Cloud Act - Clarifying Lawful Overseas Use of Data

The Clarifying Lawful Overseas Use of Data Act (a.k.a. the “CLOUD Act”) was incorporated into the Omnibus Spending Bill of 2018 that was passed by the House and Senate and signed into law by the President on March 23, 2018.  The CLOUD Act amends the 1986 Stored Communications Act.

The CLOUD Act addresses a challenging problem in the technology industry: how to respond to a lawful request for information when that request conflicts with privacy obligations in another jurisdiction? In response, the CLOUD Act outlines a legal framework for law enforcement to request data stored in other countries while setting baseline standards for the protection of data privacy. It also provides a mechanism by which cloud companies, like OVH, can initiate a legal challenge, when necessary, to defend customer data. 

As a global, hyper-scale cloud provider, we are committed to protecting our customers’ data privacy and complying with U.S. and international privacy frameworks. The CLOUD Act provides important guidelines for law enforcement groups seeking to access cross-border data by:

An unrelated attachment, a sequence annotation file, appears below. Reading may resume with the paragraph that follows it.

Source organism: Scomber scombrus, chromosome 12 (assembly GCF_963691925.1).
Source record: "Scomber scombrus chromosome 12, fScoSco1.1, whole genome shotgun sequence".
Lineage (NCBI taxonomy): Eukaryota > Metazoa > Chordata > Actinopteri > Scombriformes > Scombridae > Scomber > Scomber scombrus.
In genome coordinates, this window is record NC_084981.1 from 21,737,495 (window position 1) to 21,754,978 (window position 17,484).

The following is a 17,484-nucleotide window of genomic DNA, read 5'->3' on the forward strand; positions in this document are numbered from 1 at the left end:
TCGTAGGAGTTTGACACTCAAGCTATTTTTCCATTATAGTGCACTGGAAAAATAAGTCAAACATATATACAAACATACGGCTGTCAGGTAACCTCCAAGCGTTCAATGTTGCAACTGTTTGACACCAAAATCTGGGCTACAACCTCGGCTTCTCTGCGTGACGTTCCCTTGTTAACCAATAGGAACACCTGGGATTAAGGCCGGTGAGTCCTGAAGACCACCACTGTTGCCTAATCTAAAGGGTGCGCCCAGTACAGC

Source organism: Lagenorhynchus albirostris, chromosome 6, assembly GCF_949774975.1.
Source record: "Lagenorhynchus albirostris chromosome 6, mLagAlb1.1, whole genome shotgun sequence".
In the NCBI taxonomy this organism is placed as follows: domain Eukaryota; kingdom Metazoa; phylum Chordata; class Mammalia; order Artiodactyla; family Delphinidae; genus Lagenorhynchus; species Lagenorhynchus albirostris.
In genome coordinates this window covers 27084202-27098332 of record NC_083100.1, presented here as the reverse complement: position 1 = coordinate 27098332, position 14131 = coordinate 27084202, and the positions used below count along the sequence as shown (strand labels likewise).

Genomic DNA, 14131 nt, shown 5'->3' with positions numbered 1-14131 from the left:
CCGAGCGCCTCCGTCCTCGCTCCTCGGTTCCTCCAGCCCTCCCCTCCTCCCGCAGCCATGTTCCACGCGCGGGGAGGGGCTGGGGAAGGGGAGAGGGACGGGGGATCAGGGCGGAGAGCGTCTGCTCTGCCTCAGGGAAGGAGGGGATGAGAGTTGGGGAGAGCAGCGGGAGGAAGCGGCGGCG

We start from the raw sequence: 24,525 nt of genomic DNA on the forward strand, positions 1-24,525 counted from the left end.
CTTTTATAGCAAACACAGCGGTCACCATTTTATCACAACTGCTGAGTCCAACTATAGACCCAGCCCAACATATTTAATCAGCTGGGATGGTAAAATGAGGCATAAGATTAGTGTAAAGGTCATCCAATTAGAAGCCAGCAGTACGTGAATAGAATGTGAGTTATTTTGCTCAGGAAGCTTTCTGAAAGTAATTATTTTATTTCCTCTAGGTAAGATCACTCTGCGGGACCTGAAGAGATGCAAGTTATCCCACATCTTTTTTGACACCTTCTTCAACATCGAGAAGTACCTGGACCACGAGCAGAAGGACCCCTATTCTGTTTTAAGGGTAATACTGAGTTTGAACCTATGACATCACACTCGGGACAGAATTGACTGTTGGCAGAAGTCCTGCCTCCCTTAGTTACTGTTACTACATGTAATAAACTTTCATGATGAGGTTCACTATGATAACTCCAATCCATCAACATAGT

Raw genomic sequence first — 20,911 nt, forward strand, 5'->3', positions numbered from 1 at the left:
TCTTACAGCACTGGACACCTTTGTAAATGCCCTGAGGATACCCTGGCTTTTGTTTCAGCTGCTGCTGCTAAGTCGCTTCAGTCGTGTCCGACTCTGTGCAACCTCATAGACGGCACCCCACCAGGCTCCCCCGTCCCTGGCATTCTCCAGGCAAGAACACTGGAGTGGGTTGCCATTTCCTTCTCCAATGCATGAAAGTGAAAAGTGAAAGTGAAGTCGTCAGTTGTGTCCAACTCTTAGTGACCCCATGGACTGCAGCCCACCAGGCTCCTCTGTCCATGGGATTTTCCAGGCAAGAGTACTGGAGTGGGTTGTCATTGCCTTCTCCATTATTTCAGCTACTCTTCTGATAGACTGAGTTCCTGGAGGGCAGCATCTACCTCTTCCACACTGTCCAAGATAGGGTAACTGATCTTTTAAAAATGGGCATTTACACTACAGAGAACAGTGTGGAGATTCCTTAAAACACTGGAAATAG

• Clarifying the conditions under which U.S. law enforcement can legally access data owned by U.S. domestic companies but stored overseas; and
  • Specifying how a foreign government can request data from a U.S. company.

In accordance with our Privacy Policy, OVH will comply with lawful requests from public authorities. Under the CLOUD Act, that could include data stored outside of the United States. OVH will consider the availability of legal mechanisms to quash or modify requests as permitted by the CLOUD Act.

The CLOUD Act authorizes the President to establish executive agreements permitting “qualifying” foreign governments to request records pertaining to foreign citizens from U.S.-based providers. To qualify, a foreign government must both be approved by the Attorney General and the Secretary of State and also abide by “robust” substantive and procedural protections for “privacy and civil liberties.”  

No such executive agreements currently exist. Until then and for the countries without agreements, OVH US would continue to honor requests only if they followed the MLAT process.

The CLOUD Act does not change how OVH transfers or stores its customers’ data. It also does not create an obligation that a cloud service provider must decrypt the data stored on its networks.